MSCI Attention Relevant, But Reforms Key Drivers

After three failed attempts, the inclusion of 222 Chinese large cap A-Shares in MSCI’s Emerging Markets Index is what many market analysts say is an “endorsement” of Beijing’s efforts to deepen its capital markets.

In particular, China’s Stock Connect programs, which to-date are not subject to approval requirements, lock-up periods or repatriation limits, have made Chinese equities much more accessible than the longer-established QFII and RQFII schemes.

However, joining the index will not be a game-changer by itself. The selected A-shares will have a very small weighing of just 0.73% within the index, meaning any immediate practical effects will be minimal–as evident by the near non-existent moves in the market the day of the MSCI announcement.

MSCI has stated it expects the initial inflows into Chinese shares will be $17-18 billion. That is equivalent to a month’s outflows in 2016. And the effective inclusion date is not until mid-2018. “An inference of the small MSCI weighting is that China will have to quicken the pace of capital market reform if it is to make up more of the index,” Michelle Lam, London-based senior economist with TS Lombard wrote in a note to clients in June. “This could take the form of an increase in the inclusion factor (currently 5%) as well as the addition of China A Mid Cap shares.”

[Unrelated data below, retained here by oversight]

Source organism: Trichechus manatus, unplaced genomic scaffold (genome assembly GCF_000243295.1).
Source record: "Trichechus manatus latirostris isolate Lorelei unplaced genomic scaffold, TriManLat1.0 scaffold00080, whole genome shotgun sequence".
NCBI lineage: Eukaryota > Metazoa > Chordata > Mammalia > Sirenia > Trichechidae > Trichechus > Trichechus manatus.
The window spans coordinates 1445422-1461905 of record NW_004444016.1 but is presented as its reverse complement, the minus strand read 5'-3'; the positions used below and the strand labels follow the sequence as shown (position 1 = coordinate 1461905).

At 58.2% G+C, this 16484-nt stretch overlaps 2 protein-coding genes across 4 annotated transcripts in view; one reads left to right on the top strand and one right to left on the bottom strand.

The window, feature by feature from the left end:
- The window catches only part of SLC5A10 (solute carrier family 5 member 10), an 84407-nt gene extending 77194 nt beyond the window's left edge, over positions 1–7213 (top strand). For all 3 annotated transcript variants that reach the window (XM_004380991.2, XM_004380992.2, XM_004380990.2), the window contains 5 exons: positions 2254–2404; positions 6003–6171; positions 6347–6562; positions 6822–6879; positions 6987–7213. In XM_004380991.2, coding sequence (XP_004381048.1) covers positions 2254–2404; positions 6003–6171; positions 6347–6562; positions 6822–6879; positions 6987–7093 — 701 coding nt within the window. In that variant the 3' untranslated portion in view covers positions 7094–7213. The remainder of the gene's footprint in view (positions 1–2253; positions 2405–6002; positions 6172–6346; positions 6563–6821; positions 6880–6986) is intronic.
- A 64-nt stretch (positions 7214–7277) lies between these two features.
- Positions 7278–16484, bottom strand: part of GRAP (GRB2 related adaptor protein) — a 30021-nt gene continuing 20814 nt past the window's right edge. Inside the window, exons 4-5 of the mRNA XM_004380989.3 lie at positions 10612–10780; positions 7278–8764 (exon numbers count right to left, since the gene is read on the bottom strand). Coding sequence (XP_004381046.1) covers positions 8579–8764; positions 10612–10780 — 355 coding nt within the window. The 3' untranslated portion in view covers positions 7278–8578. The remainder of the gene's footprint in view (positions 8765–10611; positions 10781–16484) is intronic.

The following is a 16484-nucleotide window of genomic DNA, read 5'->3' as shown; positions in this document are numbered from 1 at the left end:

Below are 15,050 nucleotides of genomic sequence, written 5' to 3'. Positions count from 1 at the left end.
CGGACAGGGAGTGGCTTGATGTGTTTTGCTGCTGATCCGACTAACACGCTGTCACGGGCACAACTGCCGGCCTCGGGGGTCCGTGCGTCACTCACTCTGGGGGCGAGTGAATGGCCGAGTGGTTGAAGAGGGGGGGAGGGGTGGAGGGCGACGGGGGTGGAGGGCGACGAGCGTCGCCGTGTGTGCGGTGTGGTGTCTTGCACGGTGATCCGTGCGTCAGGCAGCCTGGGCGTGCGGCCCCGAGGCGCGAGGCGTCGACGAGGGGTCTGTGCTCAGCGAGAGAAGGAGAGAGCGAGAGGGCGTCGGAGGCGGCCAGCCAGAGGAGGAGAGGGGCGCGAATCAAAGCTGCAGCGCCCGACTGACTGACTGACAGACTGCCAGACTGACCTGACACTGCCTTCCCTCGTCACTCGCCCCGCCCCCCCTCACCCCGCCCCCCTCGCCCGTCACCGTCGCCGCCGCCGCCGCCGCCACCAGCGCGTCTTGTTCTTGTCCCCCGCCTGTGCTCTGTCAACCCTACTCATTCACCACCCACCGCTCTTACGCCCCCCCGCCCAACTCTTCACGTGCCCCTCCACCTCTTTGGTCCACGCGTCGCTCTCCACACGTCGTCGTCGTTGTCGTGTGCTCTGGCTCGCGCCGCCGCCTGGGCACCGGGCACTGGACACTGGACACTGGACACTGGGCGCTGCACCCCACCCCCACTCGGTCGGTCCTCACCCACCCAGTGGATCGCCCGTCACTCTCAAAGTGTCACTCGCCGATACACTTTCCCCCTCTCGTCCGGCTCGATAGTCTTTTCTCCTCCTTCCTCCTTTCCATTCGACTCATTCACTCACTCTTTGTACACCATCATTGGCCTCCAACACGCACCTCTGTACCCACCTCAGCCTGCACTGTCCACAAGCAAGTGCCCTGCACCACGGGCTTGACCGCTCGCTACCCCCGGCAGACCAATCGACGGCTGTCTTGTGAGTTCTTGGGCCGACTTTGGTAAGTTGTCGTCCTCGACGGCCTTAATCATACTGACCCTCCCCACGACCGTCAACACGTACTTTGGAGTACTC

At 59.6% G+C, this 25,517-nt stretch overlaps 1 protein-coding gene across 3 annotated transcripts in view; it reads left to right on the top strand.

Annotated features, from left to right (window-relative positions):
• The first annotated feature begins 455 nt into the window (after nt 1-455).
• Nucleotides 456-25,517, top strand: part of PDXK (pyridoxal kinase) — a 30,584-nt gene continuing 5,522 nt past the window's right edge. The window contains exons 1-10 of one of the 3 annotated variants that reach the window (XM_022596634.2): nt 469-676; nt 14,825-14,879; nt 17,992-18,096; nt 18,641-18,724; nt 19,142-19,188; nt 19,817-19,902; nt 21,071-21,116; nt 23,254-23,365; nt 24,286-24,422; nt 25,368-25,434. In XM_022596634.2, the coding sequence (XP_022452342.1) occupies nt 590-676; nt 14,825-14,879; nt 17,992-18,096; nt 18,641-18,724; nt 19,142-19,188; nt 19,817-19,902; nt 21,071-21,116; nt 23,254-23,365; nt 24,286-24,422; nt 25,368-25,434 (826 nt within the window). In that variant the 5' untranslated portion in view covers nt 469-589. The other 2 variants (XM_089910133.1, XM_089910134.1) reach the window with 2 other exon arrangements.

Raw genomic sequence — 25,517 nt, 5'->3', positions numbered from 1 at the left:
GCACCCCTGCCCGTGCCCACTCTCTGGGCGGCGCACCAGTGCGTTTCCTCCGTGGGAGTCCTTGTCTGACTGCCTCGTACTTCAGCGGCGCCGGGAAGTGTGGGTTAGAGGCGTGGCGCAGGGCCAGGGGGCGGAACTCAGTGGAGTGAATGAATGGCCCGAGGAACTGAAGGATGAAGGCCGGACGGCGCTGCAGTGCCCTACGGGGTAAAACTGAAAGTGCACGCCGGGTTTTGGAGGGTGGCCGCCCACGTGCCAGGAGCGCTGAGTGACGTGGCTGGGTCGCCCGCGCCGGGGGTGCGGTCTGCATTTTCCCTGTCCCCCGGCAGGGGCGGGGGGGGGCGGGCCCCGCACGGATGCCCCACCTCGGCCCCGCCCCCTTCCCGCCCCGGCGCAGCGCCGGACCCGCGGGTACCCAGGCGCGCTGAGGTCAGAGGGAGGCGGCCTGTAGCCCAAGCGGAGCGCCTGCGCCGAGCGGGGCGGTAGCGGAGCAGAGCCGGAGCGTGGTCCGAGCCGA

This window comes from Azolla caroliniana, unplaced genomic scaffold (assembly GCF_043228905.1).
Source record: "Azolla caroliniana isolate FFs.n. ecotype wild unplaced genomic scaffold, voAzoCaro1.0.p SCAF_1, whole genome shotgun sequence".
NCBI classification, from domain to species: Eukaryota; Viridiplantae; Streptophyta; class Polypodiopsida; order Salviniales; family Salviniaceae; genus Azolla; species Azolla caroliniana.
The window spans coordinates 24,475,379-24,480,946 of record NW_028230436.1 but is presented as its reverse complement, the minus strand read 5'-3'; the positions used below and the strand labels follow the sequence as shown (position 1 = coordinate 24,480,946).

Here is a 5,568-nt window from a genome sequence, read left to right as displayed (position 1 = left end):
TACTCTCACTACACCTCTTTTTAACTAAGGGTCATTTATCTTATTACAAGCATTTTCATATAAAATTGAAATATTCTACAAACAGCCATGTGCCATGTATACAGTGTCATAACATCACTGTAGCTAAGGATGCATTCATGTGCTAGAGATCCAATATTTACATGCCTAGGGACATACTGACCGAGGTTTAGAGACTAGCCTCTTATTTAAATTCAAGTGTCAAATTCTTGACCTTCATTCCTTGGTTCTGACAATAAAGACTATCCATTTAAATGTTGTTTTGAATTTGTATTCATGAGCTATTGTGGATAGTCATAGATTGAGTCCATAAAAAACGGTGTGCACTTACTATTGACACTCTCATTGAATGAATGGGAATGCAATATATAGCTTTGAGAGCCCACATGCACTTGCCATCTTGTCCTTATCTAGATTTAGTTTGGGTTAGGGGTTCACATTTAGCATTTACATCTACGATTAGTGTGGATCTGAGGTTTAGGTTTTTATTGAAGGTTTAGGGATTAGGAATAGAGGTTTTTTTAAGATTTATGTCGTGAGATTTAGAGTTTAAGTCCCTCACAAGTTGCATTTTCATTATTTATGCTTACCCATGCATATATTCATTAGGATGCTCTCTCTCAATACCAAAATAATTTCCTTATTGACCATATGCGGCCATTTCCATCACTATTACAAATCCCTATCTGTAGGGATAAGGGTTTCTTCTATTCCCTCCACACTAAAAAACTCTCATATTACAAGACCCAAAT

An investor looks at an electronic screen showing stock information at a brokerage house in Nanjing, Jiangsu Province, China.

MSCI has estimated that, ultimately, complete inclusion of China’s A shares in the index could yield inflows of $340 billion. It is also important to note that South Korea, for example, took six years to reach that point and Taiwan took nine years.

“If we optimistically assume that China could achieve full inclusion within five years, inflows could reach $70 billion a year – a sum that would still be less than half of last year’s total net capital outflows,” Lam explains.

And getting there will not be easy for China. MSCI has laid out somewhat very explicit criteria that China must meet to eventually qualify for a meaningful increase in its index weighting. Specifically, obtaining a greater alignment of the China A-share market with international market accessibility standards; resilience of the Stock Connect schemes and the relaxation of daily trading limits.

Photo Credit: Reuters, May 9, 2016

Email this to someoneShare on LinkedInShare on FacebookTweet about this on Twitter